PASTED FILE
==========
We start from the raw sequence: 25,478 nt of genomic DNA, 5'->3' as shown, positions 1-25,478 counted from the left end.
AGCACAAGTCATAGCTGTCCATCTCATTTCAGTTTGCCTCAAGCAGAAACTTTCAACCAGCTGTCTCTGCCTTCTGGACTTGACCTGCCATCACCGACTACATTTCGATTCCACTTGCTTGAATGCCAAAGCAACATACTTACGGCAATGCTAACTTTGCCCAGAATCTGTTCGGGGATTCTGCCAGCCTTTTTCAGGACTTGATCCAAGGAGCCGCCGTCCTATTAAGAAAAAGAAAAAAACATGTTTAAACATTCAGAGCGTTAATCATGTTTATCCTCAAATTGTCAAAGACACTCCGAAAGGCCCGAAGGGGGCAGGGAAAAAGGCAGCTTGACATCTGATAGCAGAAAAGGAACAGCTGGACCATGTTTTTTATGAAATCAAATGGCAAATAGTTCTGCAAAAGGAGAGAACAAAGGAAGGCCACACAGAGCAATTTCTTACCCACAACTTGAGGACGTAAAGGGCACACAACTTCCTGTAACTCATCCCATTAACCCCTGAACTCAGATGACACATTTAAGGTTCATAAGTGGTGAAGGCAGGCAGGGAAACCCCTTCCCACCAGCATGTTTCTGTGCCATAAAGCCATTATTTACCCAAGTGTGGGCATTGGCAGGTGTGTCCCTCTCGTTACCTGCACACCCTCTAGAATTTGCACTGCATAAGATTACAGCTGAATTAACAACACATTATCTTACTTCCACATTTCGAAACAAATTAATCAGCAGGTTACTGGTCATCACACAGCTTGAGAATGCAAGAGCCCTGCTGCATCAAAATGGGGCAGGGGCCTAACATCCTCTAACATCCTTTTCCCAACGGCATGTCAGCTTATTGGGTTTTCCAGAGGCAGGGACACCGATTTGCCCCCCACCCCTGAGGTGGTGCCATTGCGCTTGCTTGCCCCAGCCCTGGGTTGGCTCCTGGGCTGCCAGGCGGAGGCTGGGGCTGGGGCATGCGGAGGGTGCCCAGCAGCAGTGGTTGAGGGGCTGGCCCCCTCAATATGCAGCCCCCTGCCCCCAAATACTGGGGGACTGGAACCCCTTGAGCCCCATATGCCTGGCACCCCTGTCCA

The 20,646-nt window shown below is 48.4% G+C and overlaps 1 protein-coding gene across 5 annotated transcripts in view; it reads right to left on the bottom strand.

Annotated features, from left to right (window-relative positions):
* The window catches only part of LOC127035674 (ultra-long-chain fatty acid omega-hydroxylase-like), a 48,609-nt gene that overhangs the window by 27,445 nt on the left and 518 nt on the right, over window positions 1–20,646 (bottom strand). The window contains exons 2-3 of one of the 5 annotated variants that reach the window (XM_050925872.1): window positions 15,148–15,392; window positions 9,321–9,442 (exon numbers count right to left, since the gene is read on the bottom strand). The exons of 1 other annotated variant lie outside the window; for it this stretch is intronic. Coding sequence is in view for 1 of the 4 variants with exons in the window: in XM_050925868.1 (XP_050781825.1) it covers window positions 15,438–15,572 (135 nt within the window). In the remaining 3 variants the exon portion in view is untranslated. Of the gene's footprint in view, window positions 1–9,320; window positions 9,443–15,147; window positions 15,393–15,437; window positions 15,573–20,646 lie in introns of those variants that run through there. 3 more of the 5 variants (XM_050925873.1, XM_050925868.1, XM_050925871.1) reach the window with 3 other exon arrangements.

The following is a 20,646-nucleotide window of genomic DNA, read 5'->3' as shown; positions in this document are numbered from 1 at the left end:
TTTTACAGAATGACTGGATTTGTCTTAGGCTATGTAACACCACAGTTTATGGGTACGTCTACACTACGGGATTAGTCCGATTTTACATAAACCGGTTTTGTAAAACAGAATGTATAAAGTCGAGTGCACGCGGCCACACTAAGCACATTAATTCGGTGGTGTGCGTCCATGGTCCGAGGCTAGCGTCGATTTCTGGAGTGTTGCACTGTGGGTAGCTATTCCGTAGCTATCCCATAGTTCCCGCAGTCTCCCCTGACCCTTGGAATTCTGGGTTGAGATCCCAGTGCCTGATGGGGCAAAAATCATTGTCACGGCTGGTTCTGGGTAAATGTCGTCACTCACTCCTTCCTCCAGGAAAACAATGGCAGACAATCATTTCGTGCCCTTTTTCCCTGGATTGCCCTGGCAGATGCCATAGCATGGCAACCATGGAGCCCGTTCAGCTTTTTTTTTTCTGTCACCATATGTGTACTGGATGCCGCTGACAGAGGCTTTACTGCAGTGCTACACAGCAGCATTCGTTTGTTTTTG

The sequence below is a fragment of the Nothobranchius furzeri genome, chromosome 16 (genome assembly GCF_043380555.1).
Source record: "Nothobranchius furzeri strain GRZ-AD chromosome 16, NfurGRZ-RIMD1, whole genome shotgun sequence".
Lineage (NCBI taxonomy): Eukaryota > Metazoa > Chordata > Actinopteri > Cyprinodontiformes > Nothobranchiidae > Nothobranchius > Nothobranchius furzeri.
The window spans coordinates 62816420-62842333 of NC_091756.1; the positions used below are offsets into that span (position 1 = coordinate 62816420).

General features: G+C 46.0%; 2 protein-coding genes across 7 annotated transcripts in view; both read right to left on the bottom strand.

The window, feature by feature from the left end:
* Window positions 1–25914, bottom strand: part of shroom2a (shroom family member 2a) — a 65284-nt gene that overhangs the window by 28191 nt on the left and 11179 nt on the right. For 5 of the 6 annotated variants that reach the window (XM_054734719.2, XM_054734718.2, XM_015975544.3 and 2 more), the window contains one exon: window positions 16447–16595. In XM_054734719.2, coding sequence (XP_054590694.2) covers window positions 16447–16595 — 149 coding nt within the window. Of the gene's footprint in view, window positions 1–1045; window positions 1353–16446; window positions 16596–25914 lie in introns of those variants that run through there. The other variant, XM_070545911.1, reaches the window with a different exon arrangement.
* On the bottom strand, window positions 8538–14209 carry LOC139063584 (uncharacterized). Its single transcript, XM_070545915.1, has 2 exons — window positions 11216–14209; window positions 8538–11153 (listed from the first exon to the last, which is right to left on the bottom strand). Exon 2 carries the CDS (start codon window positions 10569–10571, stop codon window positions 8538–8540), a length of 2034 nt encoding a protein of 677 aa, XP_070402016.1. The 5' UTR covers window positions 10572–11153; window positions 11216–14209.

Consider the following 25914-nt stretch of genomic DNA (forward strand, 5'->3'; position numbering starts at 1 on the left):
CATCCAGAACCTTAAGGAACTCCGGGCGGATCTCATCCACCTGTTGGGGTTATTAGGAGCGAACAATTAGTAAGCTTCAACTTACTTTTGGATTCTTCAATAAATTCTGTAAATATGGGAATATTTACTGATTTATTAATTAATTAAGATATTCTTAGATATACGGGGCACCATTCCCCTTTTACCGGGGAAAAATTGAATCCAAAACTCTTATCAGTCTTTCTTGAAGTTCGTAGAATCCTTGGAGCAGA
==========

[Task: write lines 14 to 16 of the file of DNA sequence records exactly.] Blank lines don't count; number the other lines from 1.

* Window positions 1–25914, bottom strand: part of shroom2a (shroom family member 2a) — a 65284-nt gene that overhangs the window by 28191 nt on the left and 11179 nt on the right. For 5 of the 6 annotated variants that reach the window (XM_054734719.2, XM_054734718.2, XM_015975544.3 and 2 more), the window contains one exon: window positions 16447–16595. In XM_054734719.2, coding sequence (XP_054590694.2) covers window positions 16447–16595 — 149 coding nt within the window. Of the gene's footprint in view, window positions 1–1045; window positions 1353–16446; window positions 16596–25914 lie in introns of those variants that run through there. The other variant, XM_070545911.1, reaches the window with a different exon arrangement.
* On the bottom strand, window positions 8538–14209 carry LOC139063584 (uncharacterized). Its single transcript, XM_070545915.1, has 2 exons — window positions 11216–14209; window positions 8538–11153 (listed from the first exon to the last, which is right to left on the bottom strand). Exon 2 carries the CDS (start codon window positions 10569–10571, stop codon window positions 8538–8540), a length of 2034 nt encoding a protein of 677 aa, XP_070402016.1. The 5' UTR covers window positions 10572–11153; window positions 11216–14209.

Consider the following 25914-nt stretch of genomic DNA (forward strand, 5'->3'; position numbering starts at 1 on the left):